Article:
* Once the deed selection portion of the game is complete, each player should secretly count up his Railroad Network Cost (RRNC equals the total of the printed value on a player’s RR deeds).

* Players cannot auction or sell back to the bank any Railroad. If a player has insufficient money to pay usage fees, he is allowed to receive business loans in increments of $5,000 from the bank. Each $5,000 loan (plus a $2000 interest fee or a total of $7,000) is added to the player’s RRNC total. Loans cannot be asked for in order to pay auction bids or upgrade engines.

* After all players have reached their free required number of deeds, the remaining deeds that are owned by the bank are available for auction. When a player reaches a city and after they have chosen to upgrade their train (or not), that player can call for an auction. The player calling the auction selects a bank owned Railroad and begins the auction with a $500 bid. Once a high bidder has won and paid the bank, the winner takes the deed and adjusts his RRNC total accordingly. RR deeds that are owned by the bank (the ones remaining after all the player selection rounds) do not have to be auctioned and purchased. Some or all may remain owned by the bank for the entire game and usage fees are paid to the bank per the standard rules.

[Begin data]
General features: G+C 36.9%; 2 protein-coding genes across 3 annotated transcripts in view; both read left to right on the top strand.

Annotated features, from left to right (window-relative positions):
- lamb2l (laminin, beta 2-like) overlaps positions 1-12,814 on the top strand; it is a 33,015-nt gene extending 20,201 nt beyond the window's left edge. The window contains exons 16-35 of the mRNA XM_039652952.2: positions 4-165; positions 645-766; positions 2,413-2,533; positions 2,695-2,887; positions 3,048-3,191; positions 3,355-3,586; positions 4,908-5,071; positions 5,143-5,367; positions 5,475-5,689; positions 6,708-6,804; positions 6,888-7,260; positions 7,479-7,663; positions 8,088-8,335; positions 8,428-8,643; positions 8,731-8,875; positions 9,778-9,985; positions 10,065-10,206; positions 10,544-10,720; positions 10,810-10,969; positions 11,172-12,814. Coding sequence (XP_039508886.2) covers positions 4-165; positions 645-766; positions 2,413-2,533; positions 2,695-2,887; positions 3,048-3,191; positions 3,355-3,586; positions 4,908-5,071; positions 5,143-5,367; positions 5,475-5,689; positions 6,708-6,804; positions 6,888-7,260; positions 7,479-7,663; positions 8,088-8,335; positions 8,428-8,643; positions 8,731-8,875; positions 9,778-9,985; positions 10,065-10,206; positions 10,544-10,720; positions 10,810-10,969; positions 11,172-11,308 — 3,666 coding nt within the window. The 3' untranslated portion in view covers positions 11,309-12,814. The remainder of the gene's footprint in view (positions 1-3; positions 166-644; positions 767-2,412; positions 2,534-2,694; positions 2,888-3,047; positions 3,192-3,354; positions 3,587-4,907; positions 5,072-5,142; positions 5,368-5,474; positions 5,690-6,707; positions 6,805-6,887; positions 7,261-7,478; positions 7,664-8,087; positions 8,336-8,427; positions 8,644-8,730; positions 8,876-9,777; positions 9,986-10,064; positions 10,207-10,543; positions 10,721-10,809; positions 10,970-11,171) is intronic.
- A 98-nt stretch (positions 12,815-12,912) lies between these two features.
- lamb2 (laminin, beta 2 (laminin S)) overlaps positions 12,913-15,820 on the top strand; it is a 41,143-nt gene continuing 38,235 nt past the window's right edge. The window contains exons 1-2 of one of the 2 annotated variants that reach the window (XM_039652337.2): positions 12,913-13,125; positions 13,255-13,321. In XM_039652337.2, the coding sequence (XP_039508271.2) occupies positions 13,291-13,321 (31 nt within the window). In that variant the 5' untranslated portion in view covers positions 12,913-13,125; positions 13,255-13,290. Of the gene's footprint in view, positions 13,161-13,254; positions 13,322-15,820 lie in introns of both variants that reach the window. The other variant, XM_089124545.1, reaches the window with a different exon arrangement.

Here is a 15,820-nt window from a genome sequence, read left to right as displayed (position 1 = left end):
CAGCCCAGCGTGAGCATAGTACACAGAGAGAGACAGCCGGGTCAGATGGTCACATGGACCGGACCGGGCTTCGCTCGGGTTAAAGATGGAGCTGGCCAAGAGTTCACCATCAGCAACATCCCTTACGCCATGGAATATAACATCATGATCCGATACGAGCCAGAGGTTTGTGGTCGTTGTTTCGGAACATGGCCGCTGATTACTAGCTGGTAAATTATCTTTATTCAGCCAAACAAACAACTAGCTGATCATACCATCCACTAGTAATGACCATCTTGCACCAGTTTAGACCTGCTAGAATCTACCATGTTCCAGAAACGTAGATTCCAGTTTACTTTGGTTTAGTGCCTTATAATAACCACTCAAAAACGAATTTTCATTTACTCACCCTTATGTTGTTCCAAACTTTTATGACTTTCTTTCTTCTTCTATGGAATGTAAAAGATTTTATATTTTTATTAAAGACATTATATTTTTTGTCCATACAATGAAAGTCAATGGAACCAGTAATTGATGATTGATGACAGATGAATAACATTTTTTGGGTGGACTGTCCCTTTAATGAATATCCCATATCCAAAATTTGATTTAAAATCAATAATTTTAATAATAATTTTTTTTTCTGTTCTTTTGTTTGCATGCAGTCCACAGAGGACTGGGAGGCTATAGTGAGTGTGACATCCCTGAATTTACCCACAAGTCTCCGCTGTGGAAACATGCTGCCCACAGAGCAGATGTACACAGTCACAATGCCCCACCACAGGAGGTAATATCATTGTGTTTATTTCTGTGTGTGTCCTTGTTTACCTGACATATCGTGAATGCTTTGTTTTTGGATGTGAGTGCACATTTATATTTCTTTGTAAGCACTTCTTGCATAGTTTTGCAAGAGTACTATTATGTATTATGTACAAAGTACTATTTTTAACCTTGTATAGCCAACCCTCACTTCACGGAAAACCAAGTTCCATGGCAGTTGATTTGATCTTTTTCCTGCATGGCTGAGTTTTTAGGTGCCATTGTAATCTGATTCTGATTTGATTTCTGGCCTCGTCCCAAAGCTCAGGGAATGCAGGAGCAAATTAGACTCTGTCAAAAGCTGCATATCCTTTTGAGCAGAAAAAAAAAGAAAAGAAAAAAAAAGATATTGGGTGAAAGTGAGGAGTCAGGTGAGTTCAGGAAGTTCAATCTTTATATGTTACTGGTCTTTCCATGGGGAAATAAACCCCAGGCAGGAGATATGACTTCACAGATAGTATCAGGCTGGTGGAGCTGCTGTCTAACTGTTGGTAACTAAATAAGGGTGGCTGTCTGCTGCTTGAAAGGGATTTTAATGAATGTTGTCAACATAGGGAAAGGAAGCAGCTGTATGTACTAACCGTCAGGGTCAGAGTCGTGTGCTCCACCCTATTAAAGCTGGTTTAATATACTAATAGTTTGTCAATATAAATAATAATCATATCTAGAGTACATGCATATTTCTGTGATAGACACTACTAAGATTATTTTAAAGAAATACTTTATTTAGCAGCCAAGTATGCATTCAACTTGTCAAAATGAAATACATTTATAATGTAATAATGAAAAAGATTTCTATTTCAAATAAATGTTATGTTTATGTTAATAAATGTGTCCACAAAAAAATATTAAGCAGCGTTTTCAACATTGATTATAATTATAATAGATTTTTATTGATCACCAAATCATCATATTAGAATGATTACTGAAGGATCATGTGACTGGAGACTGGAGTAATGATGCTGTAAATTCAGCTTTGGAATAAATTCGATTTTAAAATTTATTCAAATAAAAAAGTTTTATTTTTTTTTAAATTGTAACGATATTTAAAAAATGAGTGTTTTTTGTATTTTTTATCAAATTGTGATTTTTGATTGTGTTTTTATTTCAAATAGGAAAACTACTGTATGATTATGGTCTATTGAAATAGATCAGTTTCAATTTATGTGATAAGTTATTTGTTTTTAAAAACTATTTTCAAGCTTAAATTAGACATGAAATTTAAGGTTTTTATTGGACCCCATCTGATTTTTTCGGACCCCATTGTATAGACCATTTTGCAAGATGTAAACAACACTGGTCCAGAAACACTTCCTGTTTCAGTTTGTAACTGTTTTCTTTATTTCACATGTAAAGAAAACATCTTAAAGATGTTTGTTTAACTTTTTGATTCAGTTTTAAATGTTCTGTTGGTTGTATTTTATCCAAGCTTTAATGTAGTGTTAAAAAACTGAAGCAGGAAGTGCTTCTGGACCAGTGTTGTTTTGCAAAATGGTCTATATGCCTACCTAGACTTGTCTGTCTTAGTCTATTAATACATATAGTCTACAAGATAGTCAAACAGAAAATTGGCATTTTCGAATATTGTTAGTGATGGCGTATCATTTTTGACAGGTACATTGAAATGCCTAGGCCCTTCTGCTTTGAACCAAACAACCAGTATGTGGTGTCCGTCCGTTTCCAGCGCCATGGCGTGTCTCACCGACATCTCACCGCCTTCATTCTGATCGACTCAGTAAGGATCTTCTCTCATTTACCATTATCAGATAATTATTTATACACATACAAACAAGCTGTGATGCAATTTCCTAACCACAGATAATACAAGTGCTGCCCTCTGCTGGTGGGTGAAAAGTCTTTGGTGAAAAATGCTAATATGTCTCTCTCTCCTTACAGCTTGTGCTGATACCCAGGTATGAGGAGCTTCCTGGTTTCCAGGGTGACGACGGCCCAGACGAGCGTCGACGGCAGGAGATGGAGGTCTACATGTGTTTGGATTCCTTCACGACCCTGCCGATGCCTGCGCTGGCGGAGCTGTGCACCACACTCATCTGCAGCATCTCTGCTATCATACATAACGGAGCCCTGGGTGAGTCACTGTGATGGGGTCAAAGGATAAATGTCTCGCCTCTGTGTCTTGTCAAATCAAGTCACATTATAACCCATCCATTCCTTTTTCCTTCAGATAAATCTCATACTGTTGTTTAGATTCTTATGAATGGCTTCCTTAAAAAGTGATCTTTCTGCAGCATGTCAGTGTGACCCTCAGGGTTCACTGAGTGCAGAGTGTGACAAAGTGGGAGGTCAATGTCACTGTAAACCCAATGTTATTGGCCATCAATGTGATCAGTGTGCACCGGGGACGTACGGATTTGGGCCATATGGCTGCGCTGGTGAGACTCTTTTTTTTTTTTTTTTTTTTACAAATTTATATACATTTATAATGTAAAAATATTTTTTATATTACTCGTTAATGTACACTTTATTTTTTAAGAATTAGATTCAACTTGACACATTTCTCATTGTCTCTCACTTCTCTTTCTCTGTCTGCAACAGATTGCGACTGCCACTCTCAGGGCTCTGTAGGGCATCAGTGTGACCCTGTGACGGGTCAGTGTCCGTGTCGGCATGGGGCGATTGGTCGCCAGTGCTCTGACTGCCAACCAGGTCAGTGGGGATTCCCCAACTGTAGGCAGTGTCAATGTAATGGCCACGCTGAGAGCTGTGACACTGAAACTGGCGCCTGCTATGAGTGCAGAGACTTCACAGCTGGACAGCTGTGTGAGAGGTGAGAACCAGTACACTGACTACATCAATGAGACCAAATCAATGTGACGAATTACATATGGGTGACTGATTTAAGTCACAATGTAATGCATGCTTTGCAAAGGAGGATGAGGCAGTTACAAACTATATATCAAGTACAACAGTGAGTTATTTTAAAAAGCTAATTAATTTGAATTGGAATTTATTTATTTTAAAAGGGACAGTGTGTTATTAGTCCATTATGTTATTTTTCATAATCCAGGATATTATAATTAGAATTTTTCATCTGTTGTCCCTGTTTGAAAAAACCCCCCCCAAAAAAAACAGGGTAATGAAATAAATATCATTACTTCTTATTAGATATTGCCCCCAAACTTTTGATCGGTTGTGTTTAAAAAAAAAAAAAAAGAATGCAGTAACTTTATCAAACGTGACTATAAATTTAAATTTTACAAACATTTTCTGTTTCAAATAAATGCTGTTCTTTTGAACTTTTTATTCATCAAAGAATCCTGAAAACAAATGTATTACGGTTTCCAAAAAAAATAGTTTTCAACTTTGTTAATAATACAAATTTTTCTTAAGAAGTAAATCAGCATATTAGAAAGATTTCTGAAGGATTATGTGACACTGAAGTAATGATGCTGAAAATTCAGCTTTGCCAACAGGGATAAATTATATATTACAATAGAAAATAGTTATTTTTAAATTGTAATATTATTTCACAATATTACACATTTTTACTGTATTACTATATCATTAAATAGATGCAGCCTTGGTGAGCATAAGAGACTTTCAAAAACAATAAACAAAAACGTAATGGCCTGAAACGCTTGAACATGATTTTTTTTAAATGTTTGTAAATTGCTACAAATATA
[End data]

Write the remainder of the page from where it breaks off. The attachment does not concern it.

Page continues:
* When a player has accumulated enough money to pay his RRNC, he can declare at the start of his next trip his intention to go home instead of rolling for a new trip. There is no chasing to tax the caught player. The first player to get back to his home city with enough cash to pay the bank his RRNC is the winner.


  1. You and I were doing the same thing today… I wrote up a sheet of all the variations I could find that sounded (remotely) good, including a couple of our own. I tried to split them up into individual rules so that we could pick and choose, and easily communicate which rules we are using and which ones we aren’t. The doc file is at

    Comment by Stevish — 2008.2.19 Tuesday @ 9.52 pm

  2. That’s funny!

    Can you list it in html format, so it’s easier to view?

    Comment by Mr. Green — 2008.2.19 Tuesday @ 9.57 pm